Wednesday 24 October 1660

I lay and slept long to-day. Office day. I took occasion to be angry with my wife before I rose about her putting up of half a crown of mine in a paper box, which she had forgot where she had lain it. But we were friends again as we are always. Then I rose to Jack Cole, who came to see me. Then to the office, so home to dinner, where I found Captain Murford, who did put 3l. into my hands for a friendship I had done him, but I would not take it, but bade him keep it till he has enough to buy my wife a necklace.

This afternoon people at work in my house to make a light in my yard into my cellar.

To White Hall, in my way met with Mr. Moore, who went back with me.

He tells me, among other things, that the Duke of York is now sorry for his lying with my Lord Chancellor’s daughter, who is now brought to bed of a boy.

From Whitehall to Mr. De Cretz, who I found about my Lord’s picture. From thence to Mr. Lilly’s, where, not finding Mr. Spong, I went to Mr. Greatorex, where I met him, and so to an alehouse, where I bought of him a drawing-pen; and he did show me the manner of the lamp-glasses, which carry the light a great way, good to read in bed by, and I intend to have one of them.

So to Mr. Lilly’s with Mr. Spong, where well received, there being a club to-night among his friends. Among the rest Esquire Ashmole, who I found was a very ingenious gentleman. With him we two sang afterward in Mr. Lilly’s study. That done, we all pared; and I home by coach, taking Mr. Booker with me, who did tell me a great many fooleries, which may be done by nativities, and blaming Mr. Lilly for writing to please his friends and to keep in with the times (as he did formerly to his own dishonour), and not according to the rules of art, by which he could not well err, as he had done.

I set him down at Lime-street end, and so home, where I found a box of Carpenter’s tools sent by my cozen, Thomas Pepys, which I had bespoke of him for to employ myself with sometimes.

To bed.

41 Annotations

Ian   Link to this

"I found Captain Murford, who did put 3l. into my hands for a friendship I had done him, but I would not take it,"

Ah, how nice of Sam!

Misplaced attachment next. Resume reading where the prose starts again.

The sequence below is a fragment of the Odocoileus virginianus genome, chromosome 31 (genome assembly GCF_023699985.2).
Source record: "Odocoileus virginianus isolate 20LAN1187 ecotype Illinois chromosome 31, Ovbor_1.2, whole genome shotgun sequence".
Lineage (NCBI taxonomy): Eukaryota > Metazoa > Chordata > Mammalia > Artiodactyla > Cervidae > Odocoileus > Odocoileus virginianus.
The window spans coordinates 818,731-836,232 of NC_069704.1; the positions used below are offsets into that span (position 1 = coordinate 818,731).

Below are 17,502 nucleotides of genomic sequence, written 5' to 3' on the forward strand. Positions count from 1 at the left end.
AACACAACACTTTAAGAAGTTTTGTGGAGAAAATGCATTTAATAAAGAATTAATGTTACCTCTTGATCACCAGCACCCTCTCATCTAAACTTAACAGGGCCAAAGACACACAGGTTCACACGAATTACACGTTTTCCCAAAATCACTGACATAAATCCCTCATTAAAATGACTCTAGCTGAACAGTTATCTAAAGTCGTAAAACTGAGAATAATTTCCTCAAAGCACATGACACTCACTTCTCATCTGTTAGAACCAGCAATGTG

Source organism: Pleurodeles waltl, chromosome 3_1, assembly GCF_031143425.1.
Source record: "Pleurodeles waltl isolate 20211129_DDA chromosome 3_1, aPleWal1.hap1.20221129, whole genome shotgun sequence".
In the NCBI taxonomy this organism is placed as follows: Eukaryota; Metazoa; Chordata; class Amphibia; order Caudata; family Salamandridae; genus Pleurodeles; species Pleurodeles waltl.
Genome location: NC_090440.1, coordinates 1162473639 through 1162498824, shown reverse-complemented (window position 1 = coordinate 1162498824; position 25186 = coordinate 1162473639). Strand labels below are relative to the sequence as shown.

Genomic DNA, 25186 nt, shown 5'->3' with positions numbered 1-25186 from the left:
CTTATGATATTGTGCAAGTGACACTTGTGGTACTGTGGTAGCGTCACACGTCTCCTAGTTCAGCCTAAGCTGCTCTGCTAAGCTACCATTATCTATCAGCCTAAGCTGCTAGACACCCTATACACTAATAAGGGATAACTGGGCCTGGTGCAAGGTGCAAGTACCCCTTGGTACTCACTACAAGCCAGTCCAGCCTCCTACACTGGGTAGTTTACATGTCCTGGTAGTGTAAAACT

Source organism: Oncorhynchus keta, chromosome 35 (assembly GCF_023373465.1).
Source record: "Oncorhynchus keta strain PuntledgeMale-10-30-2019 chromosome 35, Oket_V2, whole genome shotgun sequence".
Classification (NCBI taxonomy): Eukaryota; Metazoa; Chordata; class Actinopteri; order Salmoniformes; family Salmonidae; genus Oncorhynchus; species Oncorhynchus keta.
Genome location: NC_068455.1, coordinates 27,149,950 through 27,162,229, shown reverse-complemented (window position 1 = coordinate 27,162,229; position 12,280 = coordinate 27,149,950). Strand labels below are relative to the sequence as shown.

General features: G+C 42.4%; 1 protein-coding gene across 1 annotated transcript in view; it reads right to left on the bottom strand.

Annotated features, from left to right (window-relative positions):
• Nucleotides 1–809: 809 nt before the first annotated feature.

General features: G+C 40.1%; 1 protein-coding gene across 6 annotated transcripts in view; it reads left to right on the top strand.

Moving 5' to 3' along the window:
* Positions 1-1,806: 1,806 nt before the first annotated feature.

"but bade him keep it till he has enough to buy my wife a necklace."

...or not.

Paul Brewster   Link to this

in a pepper box
L&M substitute "pepper" for "paper". Would have been tough to distinguish in the shorthand.

Paul Brewster   Link to this

who is now brought to bed of a boy
L&M: "Charles, Duke of Cambridge, b. 22 October; d. 5 May 1661."

Paul Brewster   Link to this

That done, we all parted
Looks like a scan error. Both Wheatley and L&M have "parted" for "pared"

Paul Brewster   Link to this

Mr. Lilly for writing to please his friends and to keep in with the times
L&M: "Lilly was mercenary by his own admission (see his 'Hist. of his life and times' ...) and was suspected of having been in the pay of every successive government of the past twenty years. Certainly his popular almanacks adjusted to each change of regime. He claimed, however, that the government pension he had been given in 1649 was only for two years, and for foreign intelligence, not astrological prophecy .... In 1660 his almanackes lay under some disrepute because of his failure to forsee any of the changes in English government in 1659-1660 or the defeat and death of his foreign patron, Charles Gustavus of Sweden."

Paul Brewster   Link to this

Captain Murford, who did put 3l. into my hands for a friendship I had done him
L&M: "William Murford was a timber merchant and entrepreneur. He was soon to offer Pepys a share in a light-house project and from the beginning of his acquaintance with Pepys had pressed gifts on him .... The diary records no gift of a necklace by him to Mrs Pepys."

Paul Brewster   Link to this

taking Mr. Booker with me, who did tell me a great many fooleries, which may be done by nativities
L&M: "John Booker, Astrologer"

Seems like we may have a case of "professional" jealousy here.

Paul Brewster   Link to this

Booker, Lilly and Ashmole
"1646 Elias Ashmole develops a further interest in Astrology by being introduced to William Lilly and John Booker, who were then regarded as being the best living astrologers. Ashmole was to purchase their libraries after their deaths."

http://smithpp0.tripod.com/psp/id7.html

vincent   Link to this

How meanings have change?"...This afternoon people at work in my house to make a light in my yard into my cellar...." Light = window or opening?

vincent   Link to this

Invention? nite lite: "...where I bought of him a drawing-pen; and he did show me the manner of the lamp-glasses, which carry the light a great way, good to read in bed by, and I intend to have one of them..."
Interesting? candle with glass dome or fixture { probable a four side metal device ?} so he can now read in bed without setting fire to the pillow.